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Functionalism and the Roots of Sociology

Functionalism and the Roots of Sociology - Functionalism...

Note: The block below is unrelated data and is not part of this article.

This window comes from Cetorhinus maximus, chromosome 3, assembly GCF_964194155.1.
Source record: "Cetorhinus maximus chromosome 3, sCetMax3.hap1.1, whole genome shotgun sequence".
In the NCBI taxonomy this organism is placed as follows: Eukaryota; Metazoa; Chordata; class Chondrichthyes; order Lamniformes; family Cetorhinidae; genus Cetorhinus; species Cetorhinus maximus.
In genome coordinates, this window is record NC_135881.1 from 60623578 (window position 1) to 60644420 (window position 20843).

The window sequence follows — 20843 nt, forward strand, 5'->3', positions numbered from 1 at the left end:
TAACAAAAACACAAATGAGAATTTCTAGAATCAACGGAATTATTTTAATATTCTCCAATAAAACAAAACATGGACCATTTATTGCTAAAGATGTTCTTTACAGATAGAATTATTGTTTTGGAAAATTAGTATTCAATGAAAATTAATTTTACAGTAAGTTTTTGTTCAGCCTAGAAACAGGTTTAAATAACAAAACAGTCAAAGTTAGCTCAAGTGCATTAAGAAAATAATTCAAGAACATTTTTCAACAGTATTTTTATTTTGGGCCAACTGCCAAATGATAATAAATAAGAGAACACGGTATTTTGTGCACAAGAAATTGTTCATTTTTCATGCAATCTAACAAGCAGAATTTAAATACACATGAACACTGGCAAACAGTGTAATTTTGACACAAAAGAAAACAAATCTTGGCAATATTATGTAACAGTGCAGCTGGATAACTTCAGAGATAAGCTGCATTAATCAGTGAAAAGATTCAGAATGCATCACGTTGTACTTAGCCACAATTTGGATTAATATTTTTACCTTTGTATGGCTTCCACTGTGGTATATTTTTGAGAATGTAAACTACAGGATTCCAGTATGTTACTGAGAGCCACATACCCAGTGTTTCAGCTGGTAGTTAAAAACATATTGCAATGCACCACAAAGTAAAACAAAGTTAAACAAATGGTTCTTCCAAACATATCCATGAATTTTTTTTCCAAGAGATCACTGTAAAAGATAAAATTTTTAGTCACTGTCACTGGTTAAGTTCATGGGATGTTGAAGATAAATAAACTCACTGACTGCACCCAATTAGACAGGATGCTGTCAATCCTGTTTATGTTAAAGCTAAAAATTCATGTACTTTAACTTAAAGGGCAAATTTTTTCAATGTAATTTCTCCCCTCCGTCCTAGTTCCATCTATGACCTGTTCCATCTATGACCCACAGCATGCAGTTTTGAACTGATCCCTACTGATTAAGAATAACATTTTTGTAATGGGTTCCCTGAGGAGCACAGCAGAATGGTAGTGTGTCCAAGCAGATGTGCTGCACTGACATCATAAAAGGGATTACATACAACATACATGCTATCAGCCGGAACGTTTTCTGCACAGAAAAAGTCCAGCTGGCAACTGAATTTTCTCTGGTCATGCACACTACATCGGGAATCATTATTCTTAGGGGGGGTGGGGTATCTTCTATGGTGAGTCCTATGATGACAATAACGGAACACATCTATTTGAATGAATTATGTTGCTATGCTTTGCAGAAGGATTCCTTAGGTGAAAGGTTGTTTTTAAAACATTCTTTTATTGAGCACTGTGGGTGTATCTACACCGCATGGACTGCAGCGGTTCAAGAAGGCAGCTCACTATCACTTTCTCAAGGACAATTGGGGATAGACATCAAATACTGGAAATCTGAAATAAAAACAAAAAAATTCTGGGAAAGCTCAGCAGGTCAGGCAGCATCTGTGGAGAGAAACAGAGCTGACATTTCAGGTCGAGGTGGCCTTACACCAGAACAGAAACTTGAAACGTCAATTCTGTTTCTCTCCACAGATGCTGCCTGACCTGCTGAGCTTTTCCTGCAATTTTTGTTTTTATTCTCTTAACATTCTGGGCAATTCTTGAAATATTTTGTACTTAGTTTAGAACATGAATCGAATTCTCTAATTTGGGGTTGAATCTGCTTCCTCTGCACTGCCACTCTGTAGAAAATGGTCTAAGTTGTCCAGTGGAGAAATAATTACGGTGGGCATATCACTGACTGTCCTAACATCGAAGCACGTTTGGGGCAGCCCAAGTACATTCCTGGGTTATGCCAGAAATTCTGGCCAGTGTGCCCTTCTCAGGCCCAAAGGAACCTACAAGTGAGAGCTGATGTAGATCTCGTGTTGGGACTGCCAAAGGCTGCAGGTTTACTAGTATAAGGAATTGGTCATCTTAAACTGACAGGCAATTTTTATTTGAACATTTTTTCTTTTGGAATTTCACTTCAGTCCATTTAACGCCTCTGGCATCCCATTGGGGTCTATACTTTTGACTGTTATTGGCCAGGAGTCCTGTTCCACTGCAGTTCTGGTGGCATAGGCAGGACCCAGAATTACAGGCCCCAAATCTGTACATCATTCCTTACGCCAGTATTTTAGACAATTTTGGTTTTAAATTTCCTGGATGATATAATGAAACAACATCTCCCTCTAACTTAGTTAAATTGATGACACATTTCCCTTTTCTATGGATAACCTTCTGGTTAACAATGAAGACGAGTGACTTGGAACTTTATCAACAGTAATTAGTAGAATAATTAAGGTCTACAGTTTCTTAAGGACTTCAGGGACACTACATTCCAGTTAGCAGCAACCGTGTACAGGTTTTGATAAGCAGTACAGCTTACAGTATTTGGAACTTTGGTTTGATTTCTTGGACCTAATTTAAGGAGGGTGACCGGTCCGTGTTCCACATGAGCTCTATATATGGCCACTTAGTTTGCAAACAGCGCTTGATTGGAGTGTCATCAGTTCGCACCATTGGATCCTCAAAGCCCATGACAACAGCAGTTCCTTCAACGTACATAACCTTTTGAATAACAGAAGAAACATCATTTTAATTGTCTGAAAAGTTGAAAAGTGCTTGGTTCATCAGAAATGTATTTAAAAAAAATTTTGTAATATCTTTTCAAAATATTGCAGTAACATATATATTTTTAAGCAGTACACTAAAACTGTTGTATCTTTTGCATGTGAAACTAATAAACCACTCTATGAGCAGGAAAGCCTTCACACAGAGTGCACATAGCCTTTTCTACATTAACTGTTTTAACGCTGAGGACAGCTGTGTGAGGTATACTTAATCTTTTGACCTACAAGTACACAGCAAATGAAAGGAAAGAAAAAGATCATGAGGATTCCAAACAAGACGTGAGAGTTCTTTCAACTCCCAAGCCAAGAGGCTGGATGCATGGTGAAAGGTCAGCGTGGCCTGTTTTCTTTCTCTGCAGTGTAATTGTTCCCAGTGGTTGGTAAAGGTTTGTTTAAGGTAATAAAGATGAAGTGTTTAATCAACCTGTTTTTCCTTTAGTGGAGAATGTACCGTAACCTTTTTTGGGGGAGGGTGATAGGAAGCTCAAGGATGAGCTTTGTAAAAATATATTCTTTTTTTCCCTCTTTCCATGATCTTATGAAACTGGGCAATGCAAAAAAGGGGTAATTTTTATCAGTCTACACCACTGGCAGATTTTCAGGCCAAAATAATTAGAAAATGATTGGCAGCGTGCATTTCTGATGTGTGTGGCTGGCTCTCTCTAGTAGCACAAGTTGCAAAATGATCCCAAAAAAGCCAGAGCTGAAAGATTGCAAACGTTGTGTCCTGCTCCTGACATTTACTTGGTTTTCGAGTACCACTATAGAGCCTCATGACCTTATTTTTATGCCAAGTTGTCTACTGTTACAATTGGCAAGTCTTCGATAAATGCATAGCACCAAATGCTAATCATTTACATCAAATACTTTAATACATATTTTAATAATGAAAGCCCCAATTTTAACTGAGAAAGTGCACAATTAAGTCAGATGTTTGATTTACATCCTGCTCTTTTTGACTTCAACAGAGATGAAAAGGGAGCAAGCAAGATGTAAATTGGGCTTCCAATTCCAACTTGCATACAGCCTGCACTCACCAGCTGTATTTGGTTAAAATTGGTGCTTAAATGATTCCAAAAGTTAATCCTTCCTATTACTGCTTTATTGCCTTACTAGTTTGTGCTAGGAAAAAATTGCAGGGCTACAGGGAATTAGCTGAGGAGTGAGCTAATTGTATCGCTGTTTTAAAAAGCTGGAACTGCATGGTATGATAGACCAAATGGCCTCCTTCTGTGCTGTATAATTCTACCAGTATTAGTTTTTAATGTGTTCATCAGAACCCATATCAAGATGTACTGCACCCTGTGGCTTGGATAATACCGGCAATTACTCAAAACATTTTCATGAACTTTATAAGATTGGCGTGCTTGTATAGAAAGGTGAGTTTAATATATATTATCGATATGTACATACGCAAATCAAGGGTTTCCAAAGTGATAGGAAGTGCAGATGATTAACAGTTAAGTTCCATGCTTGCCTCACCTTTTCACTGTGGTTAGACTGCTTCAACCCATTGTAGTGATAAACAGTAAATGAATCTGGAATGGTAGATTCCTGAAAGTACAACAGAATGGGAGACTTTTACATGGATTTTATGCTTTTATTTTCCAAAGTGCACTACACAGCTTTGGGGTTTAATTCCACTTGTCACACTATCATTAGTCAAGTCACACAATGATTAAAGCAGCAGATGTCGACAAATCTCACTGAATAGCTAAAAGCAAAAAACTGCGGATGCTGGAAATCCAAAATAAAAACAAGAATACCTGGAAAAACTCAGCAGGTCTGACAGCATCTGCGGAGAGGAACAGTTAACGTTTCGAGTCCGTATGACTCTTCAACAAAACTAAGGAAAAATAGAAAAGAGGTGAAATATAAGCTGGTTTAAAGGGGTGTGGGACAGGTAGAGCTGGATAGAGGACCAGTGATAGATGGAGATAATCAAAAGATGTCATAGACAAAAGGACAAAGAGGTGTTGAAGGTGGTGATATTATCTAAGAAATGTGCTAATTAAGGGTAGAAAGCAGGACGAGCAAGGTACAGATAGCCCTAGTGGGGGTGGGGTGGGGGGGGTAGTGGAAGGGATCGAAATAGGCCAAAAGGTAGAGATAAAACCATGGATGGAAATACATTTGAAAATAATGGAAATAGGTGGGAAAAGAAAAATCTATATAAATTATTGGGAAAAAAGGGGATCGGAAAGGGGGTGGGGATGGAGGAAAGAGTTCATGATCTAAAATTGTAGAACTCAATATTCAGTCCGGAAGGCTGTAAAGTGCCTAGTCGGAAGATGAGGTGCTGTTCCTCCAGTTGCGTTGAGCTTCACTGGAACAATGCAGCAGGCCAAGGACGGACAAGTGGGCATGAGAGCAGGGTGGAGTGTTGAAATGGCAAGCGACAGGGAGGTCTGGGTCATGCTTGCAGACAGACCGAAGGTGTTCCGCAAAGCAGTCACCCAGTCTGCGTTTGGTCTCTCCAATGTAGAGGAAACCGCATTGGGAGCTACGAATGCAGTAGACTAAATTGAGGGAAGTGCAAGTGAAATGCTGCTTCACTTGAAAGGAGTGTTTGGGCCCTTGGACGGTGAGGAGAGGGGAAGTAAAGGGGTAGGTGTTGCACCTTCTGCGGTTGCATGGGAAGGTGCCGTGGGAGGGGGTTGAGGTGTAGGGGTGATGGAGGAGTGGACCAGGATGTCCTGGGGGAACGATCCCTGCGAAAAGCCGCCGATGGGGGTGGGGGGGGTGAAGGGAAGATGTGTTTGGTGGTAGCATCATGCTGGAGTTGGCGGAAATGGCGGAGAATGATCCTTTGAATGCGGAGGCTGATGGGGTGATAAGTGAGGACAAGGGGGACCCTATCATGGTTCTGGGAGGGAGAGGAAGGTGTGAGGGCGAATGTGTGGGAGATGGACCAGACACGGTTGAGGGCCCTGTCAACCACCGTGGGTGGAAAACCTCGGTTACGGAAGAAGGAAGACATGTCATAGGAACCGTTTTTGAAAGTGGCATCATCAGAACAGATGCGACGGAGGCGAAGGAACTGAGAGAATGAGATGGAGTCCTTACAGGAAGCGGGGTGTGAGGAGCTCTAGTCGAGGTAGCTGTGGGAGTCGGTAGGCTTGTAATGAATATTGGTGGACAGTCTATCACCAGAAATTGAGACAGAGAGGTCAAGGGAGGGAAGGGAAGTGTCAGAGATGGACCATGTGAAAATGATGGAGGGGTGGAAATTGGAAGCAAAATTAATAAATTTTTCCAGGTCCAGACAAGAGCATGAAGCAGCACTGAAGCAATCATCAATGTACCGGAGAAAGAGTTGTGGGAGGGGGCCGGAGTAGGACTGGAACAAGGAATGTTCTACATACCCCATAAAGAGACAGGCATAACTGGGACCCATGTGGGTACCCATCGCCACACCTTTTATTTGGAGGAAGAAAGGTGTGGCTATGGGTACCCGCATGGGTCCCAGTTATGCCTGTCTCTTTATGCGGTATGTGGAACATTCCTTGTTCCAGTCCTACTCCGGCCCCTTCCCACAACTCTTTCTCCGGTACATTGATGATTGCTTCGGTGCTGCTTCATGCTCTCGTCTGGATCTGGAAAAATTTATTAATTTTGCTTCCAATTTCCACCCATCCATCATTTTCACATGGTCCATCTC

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Unformatted text preview: Functionalism and the Roots of Sociology Roots •The historical background to Sociology. What were the The circumstances surrounding the rise of Sociology in the 19th century? 19 •What was their starting point? In other words, what did What they perceive as the main problems facing the new industrial societies? industrial • What is the term Functionalists use to describe society’s basic needs? society’s •What institutions or ‘agencies,’ did the early What Sociologists identify as shouldering the biggest responsibility in meeting those needs? responsibility •What analogy do Functionalists use for human society? ‘Functional Requirements’ Functionalists prioritise the following, and look for Functionalists ‘socialising agencies’ (all of which ought to work in tandem, hence the term ‘interdependence of institutions’) to assert these values; institutions’) Social order/stability Value consensus Socialisation Conformity/consensus Functionalist Theorists Functionalist Functionalism has been out of fashion within Sociological circles since the 1960s. Can you recall why this perspective may of appeared inappropriate at this particular time? this Nevertheless, this theory provides many of the Nevertheless, ‘building blocks’ of the discipline, and its concerns (deviance, conformity, social group behaviours, class, gender etc) remain sociology’s main areas of enquiry. What might the American Sociologist Talcott Parsons say about the education system? What might Emile Durkheim a contemporary hot potato like ‘integration?’ Durkheim Murdock and the Nuclear Family Murdock ‘A people whose marriages and families are weak can people have no solid institutions.’ have Michael Novak Michael For Functionalists such as Murdock, the Nuclear For Family is a universal feature of human societies the world over. After carrying our case studies into 250 human societies for his anthropological work ‘Social Structure,’ he proposed that this family type is Structure,’ biologically ‘natural.’ Education Parsons argued that the Family acts as a ‘bridge’ Parsons between the individual and wider society. between Within the family we gain ‘ascribed’ status- we are Within judged in terms of our status as brother, sister, daughter etc… daughter Education provides Secondary socialisation – now Education we are judged on ‘achieved’ status. Our conduct is measured against universal values. Schools must operate on meritocratic principles. Schools For Parsons, Ability + Effort = Merit. For Education and ‘Role Allocation’ Education Schools must instil the value of achievement by Schools rewarding those who succeed, and the value of equality of opportunity, so that all who make the necessary commitments will succeed. necessary Hence, the best people will go on to fill the most Hence, important positions This represents achieved status in action. status Can you think of any reservations you might have with Parsons? you Emile Durkheim and Integration Emile For Durkheim, people are creatures whose desires are For unlimited. “The more one has, the more one wants.” This natural insatiability must be kept in check by external, social controls. A well-regulated society should impose controls well-regulated (social controls) on human desires. (social What state ensues when regulations on human What behaviour begin to break down? behaviour Functionalism as a Macro, or Structural-Sociology Structural-Sociology So, the individual is born into an ongoing social system – it So, ongoing existed before you were born. It exists independently of you, and determines our behaviour. The individual acts according to a ‘script’ laid down by society. The values, institutions and of society shape our actions and roles. What do you think this says about individual choice (‘agency’)? Are we puppets? “For a moment we see ourselves as puppets Are indeed. But then we grasp a decisive difference between the puppet theatre and our own drama. Unlike the puppets, we have the possibility of stopping in our movements, looking up and perceiving the machinery by which we have been moved. In this act lies the first step towards freedom.” act Peter Berger (1963) ...
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